In Praise of Yakuza
Uncharted, Metal Gear Solid and Yakuza are my favourite modern, video game franchises. Uncharted is the peak of action-adventuring; Metal Gear Solid is silly and sublime, and Yakuza is more fun than playing Just Dance with your trousers off. There is nothing quite like Yakuza, and that's why I love it.
Yakuza is somewhat of a rarity - a SEGA, home console franchise that is in rude health, in Japan at least. Produced by Toshihiro Nagoshi, a long-time Sega employee who has worked on everything from Daytona USA to Shenmue, Yakuza has sold millions of copies in Japan but has struggled to recreate this success elsewhere. For the most part, it has been a PlayStation exclusive, with the lone exception being a doomed Wii U port. It has also been adapted into a film, directed by cult favourite Takashi Miike, which succeeded in capturing the style and feel of the games.
Yakuza debuted in 2005 on the PS2, but my first experience wasn't until 2011 and Yakuza 3. I have played at least one Yakuza every year since and my appreciation for the series has increased with each passing year. It caters perfectly to my tastes, featuring RPG-lite elements, outstanding combat, gripping narrative, innumerable distractions and mini-games, memorable and likable characters and a fine sense of humour. The primary setting, a fictionalised version of Tokyo's largest entertainment district, is a huge part of the attraction, as it reminds me of my years spent in Tokyo, albeit with a lot more curb stomping.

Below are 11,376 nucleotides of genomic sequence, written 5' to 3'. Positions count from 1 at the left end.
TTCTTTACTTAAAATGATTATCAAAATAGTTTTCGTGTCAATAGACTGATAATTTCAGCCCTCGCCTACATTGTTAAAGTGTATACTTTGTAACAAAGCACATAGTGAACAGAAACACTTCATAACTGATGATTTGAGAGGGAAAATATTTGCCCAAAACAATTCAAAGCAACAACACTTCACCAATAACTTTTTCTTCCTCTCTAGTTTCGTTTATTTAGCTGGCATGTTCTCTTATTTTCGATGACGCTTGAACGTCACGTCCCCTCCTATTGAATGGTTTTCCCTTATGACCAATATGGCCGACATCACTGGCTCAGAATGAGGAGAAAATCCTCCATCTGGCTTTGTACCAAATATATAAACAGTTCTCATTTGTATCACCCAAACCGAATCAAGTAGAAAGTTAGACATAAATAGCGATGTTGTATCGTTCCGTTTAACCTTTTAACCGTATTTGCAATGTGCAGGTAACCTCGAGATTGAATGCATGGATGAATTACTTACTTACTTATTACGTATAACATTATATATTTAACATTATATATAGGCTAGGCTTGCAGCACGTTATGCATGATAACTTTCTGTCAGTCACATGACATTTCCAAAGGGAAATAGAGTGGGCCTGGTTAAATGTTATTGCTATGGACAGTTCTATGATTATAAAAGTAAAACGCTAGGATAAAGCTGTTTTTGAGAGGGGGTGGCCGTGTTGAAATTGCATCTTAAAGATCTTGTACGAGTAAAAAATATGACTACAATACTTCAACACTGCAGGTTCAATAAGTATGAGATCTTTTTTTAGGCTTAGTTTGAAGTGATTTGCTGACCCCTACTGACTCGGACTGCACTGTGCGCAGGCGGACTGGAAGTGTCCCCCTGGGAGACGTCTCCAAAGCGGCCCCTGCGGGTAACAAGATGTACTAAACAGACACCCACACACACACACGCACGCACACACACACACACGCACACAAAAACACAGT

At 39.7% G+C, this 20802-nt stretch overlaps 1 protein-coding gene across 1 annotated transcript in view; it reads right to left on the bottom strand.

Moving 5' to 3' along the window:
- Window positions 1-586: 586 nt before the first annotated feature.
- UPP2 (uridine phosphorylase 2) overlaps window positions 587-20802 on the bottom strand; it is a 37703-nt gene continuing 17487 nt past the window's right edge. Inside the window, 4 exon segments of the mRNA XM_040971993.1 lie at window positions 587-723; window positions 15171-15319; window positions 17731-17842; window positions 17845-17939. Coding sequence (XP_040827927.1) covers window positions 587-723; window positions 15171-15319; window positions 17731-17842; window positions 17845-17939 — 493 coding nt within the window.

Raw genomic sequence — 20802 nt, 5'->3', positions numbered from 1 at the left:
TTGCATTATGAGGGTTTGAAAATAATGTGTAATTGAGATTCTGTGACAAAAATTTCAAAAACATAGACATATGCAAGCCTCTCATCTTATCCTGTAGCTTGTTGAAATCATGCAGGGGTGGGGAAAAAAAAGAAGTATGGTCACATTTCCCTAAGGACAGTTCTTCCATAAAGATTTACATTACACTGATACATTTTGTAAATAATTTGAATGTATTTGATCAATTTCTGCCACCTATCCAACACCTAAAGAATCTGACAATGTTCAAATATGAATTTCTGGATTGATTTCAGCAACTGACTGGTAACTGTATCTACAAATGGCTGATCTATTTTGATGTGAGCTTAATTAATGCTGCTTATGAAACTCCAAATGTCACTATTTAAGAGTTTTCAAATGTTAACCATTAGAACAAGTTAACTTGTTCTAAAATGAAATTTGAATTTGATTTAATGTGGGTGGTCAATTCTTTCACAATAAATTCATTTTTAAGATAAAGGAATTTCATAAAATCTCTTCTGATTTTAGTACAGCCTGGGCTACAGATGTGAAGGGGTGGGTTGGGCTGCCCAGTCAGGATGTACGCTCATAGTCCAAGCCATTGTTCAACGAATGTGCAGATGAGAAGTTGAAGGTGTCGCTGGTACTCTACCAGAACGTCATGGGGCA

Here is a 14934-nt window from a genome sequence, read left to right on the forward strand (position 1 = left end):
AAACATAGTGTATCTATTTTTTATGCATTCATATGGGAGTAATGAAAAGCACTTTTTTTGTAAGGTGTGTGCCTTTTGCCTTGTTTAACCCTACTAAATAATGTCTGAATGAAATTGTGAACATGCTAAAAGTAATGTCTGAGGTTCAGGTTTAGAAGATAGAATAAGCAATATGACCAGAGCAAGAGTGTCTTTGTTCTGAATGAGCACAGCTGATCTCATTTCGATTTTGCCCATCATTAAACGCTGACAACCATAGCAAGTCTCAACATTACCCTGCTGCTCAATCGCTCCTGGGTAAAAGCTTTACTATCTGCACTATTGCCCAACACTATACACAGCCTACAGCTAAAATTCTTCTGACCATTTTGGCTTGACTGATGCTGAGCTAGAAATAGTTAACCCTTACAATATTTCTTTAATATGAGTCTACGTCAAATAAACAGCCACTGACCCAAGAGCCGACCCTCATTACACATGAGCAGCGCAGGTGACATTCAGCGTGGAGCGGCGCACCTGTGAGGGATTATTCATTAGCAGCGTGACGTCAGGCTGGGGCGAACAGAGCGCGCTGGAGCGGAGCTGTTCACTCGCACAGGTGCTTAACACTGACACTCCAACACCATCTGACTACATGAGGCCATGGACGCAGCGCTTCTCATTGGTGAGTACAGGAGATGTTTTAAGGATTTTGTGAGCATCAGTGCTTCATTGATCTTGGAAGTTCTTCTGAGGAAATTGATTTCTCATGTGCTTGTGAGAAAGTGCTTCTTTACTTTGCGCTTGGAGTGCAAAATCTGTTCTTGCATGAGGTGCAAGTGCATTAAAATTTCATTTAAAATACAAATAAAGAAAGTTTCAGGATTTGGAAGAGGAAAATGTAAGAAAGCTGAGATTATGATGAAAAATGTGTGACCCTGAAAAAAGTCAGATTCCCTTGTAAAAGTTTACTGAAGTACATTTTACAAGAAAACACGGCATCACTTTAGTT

Yakuza is the perfect mix of the real and the absurd. It might be about gruff men ripping their shirts off and kicking seven shades of shit out of each other, but it has never taken itself too seriously. It focusses on a nasty section of Japanese society and is full of unpleasant people and tragic events, but it never forgets that games should be fun and it is as colourful in content as any game from Sega's heyday. You might be tracking down a ruthless killer or trying to prevent a street massacre, but there's always time to piss about at karaoke, visit the arcade, race some taxis or play table tennis with a scantily-clad lady. The series spin-offs are an extension of Yakuza Studios willingness to be a bit silly, transporting us to 17th and 19th Century Kyoto (Kenzan and Ishin), as well as throwing us into a zombie apocalypse (Dead Souls). Even when it’s a bit shit, it still manages to entertain (see: Dead Souls).
With Sega shutting up shop left, right and centre, it seems highly unlikely that the West will ever see another Yakuza at retail. However, it does have an immediate future outside of its country of origin, albeit a digital-only one. Sony has stepped in where Sega would not and will localise Yakuza 5, which will receive a digital release on PS3 this summer. It might be two years late, and a little bloated, but I'd still highly recommend it. And if you haven’t already, you should definitely have a look at Yakuza 4, which is “free” this month as part of PS Plus. It is the best Yakuza and is one of my favourite games of the last generation, so it would be rude not to.